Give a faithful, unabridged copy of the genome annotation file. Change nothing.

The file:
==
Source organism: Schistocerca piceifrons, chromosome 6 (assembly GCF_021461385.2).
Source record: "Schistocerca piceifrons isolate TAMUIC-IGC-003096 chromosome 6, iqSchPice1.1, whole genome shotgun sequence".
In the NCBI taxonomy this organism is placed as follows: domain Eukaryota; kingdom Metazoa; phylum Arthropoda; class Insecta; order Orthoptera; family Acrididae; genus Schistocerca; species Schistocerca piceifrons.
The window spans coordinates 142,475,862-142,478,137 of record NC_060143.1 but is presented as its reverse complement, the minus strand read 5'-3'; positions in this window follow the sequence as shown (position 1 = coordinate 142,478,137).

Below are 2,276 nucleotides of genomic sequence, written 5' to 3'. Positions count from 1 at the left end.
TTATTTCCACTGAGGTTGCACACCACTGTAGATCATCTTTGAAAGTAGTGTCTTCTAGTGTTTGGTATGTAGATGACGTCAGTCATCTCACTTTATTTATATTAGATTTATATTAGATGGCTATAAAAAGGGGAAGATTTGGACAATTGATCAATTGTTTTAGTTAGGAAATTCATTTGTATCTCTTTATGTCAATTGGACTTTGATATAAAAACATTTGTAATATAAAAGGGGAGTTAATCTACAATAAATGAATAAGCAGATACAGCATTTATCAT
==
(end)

Source organism: Schistocerca piceifrons, chromosome 6 (assembly GCF_021461385.2).
Source record: "Schistocerca piceifrons isolate TAMUIC-IGC-003096 chromosome 6, iqSchPice1.1, whole genome shotgun sequence".
In the NCBI taxonomy this organism is placed as follows: domain Eukaryota; kingdom Metazoa; phylum Arthropoda; class Insecta; order Orthoptera; family Acrididae; genus Schistocerca; species Schistocerca piceifrons.
The window spans coordinates 142,475,862-142,478,137 of record NC_060143.1 but is presented as its reverse complement, the minus strand read 5'-3'; positions in this window follow the sequence as shown (position 1 = coordinate 142,478,137).

Below are 2,276 nucleotides of genomic sequence, written 5' to 3'. Positions count from 1 at the left end.
TTATTTCCACTGAGGTTGCACACCACTGTAGATCATCTTTGAAAGTAGTGTCTTCTAGTGTTTGGTATGTAGATGACGTCAGTCATCTCACTTTATTTATATTAGATTTATATTAGATGGCTATAAAAAGGGGAAGATTTGGACAATTGATCAATTGTTTTAGTTAGGAAATTCATTTGTATCTCTTTATGTCAATTGGACTTTGATATAAAAACATTTGTAATATAAAAGGGGAGTTAATCTACAATAAATGAATAAGCAGATACAGCATTTATCAT